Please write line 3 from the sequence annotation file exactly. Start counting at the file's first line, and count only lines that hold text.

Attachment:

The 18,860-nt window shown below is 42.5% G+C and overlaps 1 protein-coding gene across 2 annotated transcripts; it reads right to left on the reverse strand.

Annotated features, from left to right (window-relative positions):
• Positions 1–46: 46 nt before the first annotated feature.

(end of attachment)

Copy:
• Positions 1–46: 46 nt before the first annotated feature.